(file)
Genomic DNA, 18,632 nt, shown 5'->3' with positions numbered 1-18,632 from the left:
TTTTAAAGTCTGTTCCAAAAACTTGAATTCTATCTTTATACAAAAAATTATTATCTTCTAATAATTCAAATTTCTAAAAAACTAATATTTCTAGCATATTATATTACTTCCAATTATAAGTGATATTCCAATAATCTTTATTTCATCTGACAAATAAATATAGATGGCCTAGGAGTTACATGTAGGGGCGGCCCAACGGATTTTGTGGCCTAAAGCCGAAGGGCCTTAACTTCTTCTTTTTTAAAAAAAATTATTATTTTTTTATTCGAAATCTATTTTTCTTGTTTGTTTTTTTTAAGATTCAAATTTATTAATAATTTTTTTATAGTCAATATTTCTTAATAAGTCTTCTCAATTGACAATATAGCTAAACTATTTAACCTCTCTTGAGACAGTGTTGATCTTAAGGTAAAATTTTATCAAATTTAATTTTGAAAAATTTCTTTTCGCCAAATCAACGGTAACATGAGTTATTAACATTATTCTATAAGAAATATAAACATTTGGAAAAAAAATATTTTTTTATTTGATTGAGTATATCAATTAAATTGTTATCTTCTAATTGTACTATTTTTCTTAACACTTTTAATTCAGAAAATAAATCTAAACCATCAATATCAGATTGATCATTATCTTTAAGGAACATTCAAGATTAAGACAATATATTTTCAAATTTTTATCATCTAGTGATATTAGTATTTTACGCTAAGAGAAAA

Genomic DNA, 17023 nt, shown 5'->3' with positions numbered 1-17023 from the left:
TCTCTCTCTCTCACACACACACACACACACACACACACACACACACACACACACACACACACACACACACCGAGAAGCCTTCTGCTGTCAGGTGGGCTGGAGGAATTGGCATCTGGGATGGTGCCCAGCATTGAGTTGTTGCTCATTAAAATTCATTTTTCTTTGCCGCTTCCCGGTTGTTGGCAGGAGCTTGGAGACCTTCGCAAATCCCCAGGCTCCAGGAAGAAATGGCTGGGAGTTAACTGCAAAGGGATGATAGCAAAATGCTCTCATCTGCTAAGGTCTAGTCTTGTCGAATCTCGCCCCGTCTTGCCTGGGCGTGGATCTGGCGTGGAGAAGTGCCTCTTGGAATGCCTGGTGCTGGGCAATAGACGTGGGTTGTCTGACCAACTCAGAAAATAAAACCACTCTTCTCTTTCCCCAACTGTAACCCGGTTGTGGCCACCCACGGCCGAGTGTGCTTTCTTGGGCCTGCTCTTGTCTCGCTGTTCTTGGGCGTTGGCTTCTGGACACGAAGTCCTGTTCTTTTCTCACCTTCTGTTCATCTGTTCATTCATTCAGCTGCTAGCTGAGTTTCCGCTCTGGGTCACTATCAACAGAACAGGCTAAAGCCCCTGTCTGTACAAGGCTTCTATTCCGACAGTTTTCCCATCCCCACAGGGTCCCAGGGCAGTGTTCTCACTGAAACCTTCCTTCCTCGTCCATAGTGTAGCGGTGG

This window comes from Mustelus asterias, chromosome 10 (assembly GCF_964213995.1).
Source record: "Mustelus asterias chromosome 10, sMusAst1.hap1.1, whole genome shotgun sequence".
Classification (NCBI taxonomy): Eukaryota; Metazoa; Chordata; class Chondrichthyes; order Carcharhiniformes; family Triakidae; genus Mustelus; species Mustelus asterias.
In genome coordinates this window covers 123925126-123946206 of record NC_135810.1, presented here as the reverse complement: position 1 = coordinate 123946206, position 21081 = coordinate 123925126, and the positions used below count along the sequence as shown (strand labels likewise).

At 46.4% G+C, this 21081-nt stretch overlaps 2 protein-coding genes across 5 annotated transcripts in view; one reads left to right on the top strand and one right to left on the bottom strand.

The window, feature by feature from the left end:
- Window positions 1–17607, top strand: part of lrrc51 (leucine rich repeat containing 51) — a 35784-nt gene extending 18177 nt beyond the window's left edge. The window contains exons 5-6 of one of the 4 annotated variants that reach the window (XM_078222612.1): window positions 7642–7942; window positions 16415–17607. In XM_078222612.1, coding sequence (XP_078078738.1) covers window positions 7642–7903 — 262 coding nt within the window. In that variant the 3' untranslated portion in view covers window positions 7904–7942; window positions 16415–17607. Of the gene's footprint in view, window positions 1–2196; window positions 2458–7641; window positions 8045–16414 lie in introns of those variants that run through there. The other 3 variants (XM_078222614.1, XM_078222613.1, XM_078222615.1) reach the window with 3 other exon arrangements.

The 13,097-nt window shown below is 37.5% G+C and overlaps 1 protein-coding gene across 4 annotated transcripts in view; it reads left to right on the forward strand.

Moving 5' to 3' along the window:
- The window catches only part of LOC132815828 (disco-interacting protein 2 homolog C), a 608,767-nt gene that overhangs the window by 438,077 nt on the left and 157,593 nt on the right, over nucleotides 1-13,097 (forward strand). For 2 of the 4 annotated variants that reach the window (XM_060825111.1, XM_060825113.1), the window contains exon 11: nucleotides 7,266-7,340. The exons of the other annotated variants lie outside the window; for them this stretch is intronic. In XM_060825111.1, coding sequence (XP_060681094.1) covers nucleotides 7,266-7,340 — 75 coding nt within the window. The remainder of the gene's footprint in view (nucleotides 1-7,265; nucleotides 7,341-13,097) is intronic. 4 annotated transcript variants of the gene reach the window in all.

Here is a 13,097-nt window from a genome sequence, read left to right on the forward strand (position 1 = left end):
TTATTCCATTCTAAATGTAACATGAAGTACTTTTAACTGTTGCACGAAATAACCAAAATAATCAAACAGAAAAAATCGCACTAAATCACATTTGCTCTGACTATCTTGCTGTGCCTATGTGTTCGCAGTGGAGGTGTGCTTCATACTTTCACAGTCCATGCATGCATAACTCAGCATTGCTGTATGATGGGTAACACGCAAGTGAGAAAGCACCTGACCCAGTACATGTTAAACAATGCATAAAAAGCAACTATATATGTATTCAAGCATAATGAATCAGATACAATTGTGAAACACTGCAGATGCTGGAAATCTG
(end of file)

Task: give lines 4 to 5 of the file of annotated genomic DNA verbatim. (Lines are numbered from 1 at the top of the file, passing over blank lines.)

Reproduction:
TCTCTCTCTCTCACACACACACACACACACACACACACACACACACACACACACACACACACACACACACCGAGAAGCCTTCTGCTGTCAGGTGGGCTGGAGGAATTGGCATCTGGGATGGTGCCCAGCATTGAGTTGTTGCTCATTAAAATTCATTTTTCTTTGCCGCTTCCCGGTTGTTGGCAGGAGCTTGGAGACCTTCGCAAATCCCCAGGCTCCAGGAAGAAATGGCTGGGAGTTAACTGCAAAGGGATGATAGCAAAATGCTCTCATCTGCTAAGGTCTAGTCTTGTCGAATCTCGCCCCGTCTTGCCTGGGCGTGGATCTGGCGTGGAGAAGTGCCTCTTGGAATGCCTGGTGCTGGGCAATAGACGTGGGTTGTCTGACCAACTCAGAAAATAAAACCACTCTTCTCTTTCCCCAACTGTAACCCGGTTGTGGCCACCCACGGCCGAGTGTGCTTTCTTGGGCCTGCTCTTGTCTCGCTGTTCTTGGGCGTTGGCTTCTGGACACGAAGTCCTGTTCTTTTCTCACCTTCTGTTCATCTGTTCATTCATTCAGCTGCTAGCTGAGTTTCCGCTCTGGGTCACTATCAACAGAACAGGCTAAAGCCCCTGTCTGTACAAGGCTTCTATTCCGACAGTTTTCCCATCCCCACAGGGTCCCAGGGCAGTGTTCTCACTGAAACCTTCCTTCCTCGTCCATAGTGTAGCGGTGG

This window comes from Mustelus asterias, chromosome 10 (assembly GCF_964213995.1).